We have dealt with over 10,000 possession matters, many on behalf of banks, building societies and very large landlords. We know how to get the best from the system for you. Further more, we are a firm of solicitors and are properly qualified to carry out all aspects of your tenant eviction work.

We can go on the court record as your solicitors, the court will correspond directly with us. This means that we can manage the process of your tenant eviction for you and deal with any issues promptly and properly.

Instruct us as your tenant Eviction Solicitors because:

Unless you are very experienced, trying to carry out the work yourself will not only be time consuming but a small error can be costly.

The law takes tenant eviction very seriously. The process must be conducted diligently. Judges will rarely overlook procedural errors in the tenant eviction process. An apparently minor error can result in an adjournment or even the case being struck out so you have to start the whole process again.

Delays can be expensive if they extend the time that your very valuable asset is not earning it’s keep.

We are specialist Landlord & Tenant solicitors. Non-solicitor firms undertaking tenant eviction work are unable to go on the court record, the court will not deal with them. We are qualified to carry out your tenant eviction work. Solicitors are heavily regulated and have to comply with far ranging rules which govern client care, confidentiality, treating clients fairly and putting client’s interests first. There are also legal regulators and ombudsmen who you can complain to if you are dissatisfied with the service you have received. In addition, solicitors are required to have professional indemnity insurance which is far more comprehensive than any insurance likely to be held by a non solicitor firm. You are very well protected against anything going wrong if you instruct a solicitor.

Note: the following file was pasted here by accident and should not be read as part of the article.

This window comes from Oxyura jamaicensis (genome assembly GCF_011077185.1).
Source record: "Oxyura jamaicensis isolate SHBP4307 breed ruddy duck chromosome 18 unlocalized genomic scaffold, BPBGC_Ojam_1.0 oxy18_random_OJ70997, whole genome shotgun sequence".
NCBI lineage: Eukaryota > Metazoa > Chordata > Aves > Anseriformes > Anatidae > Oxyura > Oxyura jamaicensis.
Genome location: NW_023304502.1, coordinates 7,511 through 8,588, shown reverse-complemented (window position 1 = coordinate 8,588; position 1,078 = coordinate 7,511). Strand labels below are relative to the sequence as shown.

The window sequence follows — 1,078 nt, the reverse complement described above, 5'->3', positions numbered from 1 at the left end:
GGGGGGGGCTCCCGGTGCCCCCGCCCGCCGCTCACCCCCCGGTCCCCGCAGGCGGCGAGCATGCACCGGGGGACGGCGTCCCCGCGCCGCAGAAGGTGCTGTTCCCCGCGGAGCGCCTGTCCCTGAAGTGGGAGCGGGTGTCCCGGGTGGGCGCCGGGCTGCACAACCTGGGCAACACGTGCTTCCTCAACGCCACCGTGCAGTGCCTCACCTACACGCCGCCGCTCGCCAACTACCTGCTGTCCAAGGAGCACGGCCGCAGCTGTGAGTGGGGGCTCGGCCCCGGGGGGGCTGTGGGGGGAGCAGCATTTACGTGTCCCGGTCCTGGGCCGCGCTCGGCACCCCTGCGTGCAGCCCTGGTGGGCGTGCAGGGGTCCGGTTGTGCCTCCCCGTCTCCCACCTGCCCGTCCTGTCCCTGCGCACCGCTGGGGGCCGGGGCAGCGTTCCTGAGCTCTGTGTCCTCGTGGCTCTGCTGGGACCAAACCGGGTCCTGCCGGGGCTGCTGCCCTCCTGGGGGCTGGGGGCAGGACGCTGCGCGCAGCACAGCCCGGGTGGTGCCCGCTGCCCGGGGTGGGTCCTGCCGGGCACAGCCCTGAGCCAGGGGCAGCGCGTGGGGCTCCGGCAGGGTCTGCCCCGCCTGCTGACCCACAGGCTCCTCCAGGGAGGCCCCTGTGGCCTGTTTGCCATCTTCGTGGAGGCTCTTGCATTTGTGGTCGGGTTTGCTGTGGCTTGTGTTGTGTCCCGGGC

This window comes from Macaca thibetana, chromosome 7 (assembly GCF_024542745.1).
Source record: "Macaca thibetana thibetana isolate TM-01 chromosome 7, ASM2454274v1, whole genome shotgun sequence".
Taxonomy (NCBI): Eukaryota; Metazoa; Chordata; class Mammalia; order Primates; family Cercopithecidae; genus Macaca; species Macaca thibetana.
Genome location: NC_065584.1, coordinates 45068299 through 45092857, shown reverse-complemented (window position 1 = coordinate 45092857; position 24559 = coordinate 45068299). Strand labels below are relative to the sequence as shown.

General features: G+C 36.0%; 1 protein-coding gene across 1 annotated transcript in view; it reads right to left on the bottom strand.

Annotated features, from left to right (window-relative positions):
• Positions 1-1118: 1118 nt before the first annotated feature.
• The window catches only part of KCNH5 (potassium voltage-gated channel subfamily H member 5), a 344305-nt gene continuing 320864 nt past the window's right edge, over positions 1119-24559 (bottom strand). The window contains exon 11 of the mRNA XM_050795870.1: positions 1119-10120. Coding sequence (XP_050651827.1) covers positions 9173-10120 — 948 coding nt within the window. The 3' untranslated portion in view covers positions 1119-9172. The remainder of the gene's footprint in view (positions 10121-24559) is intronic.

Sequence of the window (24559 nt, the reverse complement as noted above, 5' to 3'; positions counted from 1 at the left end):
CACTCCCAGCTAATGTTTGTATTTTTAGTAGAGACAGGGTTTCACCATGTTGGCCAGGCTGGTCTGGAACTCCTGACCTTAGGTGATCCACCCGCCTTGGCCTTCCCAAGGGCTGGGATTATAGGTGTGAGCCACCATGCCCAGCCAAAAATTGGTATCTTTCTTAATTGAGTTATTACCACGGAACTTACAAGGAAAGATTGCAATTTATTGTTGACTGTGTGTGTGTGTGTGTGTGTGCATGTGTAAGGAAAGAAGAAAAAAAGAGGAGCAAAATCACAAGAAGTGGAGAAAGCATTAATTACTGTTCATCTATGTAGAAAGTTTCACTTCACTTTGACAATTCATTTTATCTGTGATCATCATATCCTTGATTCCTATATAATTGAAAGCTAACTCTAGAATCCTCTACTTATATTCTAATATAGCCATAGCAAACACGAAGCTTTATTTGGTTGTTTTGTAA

We also use our own advocates to represent you at court, trained and supervised by ourselves. They will try to deal with any issues on the day to avoid adjournments. They have a right of audience before the court. Non solicitors cannot represent you at court.

In spite of all these advantages we are no more expensive than non-solicitor tenant eviction firms and cheaper than many. Why wouldn’t you instruct us?

Additional Assistance: We can help you with any landlord related issue such as recovering arrears from tenants or guarantors, drafting documents, defending claims against you, and even possession claims against landlords due to mortgage arrears for example.

Contact us for a Free initial telephone consultation. We will try to answer all your questions and you will be under no pressure to instruct us.

Areas covered for our Fixed Fee Tenant Eviction services: